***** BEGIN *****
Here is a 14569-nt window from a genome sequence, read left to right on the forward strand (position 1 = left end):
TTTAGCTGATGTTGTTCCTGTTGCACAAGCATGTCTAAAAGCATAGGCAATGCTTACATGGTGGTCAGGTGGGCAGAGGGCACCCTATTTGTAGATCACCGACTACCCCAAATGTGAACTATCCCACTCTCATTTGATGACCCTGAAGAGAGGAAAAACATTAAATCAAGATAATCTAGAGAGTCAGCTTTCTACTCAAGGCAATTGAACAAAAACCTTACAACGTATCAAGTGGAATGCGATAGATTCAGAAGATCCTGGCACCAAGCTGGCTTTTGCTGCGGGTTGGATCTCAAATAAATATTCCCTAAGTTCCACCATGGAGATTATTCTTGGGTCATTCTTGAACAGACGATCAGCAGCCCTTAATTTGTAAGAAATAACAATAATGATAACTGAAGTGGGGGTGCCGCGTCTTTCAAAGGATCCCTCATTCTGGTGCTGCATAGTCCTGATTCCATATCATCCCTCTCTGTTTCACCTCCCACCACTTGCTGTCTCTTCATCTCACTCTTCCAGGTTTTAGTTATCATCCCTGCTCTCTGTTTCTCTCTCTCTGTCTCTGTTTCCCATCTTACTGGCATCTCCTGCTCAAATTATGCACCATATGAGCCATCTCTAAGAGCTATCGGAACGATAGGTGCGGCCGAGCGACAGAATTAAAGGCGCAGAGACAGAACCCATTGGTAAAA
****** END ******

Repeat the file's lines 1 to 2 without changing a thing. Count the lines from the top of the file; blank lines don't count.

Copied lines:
Here is a 14569-nt window from a genome sequence, read left to right on the forward strand (position 1 = left end):
TTTAGCTGATGTTGTTCCTGTTGCACAAGCATGTCTAAAAGCATAGGCAATGCTTACATGGTGGTCAGGTGGGCAGAGGGCACCCTATTTGTAGATCACCGACTACCCCAAATGTGAACTATCCCACTCTCATTTGATGACCCTGAAGAGAGGAAAAACATTAAATCAAGATAATCTAGAGAGTCAGCTTTCTACTCAAGGCAATTGAACAAAAACCTTACAACGTATCAAGTGGAATGCGATAGATTCAGAAGATCCTGGCACCAAGCTGGCTTTTGCTGCGGGTTGGATCTCAAATAAATATTCCCTAAGTTCCACCATGGAGATTATTCTTGGGTCATTCTTGAACAGACGATCAGCAGCCCTTAATTTGTAAGAAATAACAATAATGATAACTGAAGTGGGGGTGCCGCGTCTTTCAAAGGATCCCTCATTCTGGTGCTGCATAGTCCTGATTCCATATCATCCCTCTCTGTTTCACCTCCCACCACTTGCTGTCTCTTCATCTCACTCTTCCAGGTTTTAGTTATCATCCCTGCTCTCTGTTTCTCTCTCTCTGTCTCTGTTTCCCATCTTACTGGCATCTCCTGCTCAAATTATGCACCATATGAGCCATCTCTAAGAGCTATCGGAACGATAGGTGCGGCCGAGCGACAGAATTAAAGGCGCAGAGACAGAACCCATTGGTAAAA